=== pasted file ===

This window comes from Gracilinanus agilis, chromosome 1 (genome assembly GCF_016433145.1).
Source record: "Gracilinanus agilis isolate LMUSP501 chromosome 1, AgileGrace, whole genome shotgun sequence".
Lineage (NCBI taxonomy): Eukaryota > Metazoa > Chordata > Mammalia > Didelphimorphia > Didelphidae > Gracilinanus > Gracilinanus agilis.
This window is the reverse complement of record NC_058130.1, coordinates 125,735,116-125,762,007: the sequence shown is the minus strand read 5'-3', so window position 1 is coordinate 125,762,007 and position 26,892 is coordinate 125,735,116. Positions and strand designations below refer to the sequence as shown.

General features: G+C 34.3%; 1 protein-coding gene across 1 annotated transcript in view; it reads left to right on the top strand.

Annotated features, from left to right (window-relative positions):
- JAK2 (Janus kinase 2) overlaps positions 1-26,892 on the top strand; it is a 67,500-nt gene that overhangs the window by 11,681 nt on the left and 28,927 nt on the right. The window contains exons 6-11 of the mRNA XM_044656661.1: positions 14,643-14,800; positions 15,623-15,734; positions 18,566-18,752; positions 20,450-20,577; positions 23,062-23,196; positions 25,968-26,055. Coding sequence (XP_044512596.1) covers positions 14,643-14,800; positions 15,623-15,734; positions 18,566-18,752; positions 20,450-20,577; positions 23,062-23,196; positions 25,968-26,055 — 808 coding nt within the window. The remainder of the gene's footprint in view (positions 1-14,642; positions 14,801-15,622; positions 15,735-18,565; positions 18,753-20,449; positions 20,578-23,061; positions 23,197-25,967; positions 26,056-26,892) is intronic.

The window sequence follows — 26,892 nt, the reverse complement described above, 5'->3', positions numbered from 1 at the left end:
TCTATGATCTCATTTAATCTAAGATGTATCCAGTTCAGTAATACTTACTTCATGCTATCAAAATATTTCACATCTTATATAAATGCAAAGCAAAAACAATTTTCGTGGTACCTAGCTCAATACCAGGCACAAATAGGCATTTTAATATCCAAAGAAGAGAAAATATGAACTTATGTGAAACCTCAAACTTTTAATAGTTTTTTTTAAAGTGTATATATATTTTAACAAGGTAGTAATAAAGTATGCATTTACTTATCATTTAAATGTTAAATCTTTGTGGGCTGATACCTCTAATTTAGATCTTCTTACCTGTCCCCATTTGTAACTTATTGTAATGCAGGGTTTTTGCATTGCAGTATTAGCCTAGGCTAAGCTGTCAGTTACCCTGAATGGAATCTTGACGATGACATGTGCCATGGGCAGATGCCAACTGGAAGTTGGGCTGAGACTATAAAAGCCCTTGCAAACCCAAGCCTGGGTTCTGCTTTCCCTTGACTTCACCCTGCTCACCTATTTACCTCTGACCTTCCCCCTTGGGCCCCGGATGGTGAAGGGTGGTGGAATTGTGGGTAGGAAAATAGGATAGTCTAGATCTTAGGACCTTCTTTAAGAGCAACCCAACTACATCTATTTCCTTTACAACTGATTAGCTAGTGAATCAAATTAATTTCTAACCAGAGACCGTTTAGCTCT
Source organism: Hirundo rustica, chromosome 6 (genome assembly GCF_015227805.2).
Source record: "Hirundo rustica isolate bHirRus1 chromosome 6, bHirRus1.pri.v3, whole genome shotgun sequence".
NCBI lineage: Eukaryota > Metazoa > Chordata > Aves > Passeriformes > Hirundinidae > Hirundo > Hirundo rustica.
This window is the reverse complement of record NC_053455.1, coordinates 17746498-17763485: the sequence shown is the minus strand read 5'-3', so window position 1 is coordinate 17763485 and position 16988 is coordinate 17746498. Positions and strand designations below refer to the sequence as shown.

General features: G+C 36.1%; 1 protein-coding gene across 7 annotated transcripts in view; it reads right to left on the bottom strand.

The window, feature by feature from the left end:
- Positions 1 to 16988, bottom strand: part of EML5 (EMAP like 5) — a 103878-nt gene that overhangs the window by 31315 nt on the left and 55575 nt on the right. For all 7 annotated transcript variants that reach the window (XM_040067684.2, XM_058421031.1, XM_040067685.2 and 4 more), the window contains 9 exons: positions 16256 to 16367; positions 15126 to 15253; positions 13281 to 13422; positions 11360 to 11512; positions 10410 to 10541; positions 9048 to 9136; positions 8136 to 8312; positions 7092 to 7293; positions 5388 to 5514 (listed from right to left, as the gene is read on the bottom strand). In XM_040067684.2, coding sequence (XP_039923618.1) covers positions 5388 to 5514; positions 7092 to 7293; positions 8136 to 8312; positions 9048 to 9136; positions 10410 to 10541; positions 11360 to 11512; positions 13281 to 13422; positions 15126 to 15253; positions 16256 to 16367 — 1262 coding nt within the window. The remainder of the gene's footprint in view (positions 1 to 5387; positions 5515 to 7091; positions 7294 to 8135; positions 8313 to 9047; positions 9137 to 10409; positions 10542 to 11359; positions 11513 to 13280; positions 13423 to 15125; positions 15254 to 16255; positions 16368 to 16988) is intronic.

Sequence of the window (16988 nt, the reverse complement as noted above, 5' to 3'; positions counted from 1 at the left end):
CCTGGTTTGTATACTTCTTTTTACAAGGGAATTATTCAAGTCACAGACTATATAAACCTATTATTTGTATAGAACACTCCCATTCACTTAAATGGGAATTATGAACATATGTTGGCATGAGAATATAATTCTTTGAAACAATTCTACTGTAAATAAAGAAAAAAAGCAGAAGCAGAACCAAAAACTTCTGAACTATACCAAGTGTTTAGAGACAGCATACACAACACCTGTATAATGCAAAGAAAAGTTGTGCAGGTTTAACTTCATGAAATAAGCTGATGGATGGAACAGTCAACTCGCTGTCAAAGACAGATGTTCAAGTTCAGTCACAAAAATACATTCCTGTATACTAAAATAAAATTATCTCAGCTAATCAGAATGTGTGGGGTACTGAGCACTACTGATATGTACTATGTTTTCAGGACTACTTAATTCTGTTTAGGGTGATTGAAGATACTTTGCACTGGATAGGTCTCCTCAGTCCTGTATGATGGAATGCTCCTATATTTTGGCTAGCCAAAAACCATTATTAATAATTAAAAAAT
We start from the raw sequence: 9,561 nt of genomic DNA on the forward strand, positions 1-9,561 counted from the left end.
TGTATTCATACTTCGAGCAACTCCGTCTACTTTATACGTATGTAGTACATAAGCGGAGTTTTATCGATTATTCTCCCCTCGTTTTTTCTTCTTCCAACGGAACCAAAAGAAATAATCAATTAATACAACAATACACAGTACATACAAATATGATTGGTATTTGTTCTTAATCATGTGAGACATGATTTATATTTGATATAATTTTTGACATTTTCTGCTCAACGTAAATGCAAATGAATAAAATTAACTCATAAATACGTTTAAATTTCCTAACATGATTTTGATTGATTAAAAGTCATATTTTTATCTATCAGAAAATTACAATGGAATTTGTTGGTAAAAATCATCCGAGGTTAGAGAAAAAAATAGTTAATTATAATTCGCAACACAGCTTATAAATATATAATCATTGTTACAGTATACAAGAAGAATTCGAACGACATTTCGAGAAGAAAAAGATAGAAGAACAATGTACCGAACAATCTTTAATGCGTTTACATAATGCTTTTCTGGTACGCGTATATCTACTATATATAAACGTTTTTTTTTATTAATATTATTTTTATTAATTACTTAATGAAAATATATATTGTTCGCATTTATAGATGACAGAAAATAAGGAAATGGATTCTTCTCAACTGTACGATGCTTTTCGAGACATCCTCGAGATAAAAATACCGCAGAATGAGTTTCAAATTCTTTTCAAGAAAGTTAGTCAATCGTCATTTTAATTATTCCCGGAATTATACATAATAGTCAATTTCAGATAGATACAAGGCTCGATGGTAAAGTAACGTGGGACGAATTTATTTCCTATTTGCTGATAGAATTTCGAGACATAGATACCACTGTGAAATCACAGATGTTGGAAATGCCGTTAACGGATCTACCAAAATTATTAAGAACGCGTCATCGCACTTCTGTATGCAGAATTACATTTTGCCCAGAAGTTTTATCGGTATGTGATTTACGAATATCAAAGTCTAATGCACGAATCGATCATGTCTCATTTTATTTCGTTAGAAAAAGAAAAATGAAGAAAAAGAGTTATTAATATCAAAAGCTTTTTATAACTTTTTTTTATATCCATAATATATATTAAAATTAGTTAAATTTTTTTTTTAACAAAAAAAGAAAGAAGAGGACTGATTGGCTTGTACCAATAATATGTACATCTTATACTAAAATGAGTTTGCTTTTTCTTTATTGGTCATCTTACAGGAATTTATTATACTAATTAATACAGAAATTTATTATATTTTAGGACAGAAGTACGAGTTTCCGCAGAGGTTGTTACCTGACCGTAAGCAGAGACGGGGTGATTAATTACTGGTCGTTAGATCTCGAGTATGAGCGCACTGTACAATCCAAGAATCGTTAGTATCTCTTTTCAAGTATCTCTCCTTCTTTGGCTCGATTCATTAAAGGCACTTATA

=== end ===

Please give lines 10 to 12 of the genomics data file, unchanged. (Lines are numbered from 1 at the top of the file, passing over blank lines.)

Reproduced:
Source organism: Hirundo rustica, chromosome 6 (genome assembly GCF_015227805.2).
Source record: "Hirundo rustica isolate bHirRus1 chromosome 6, bHirRus1.pri.v3, whole genome shotgun sequence".
NCBI lineage: Eukaryota > Metazoa > Chordata > Aves > Passeriformes > Hirundinidae > Hirundo > Hirundo rustica.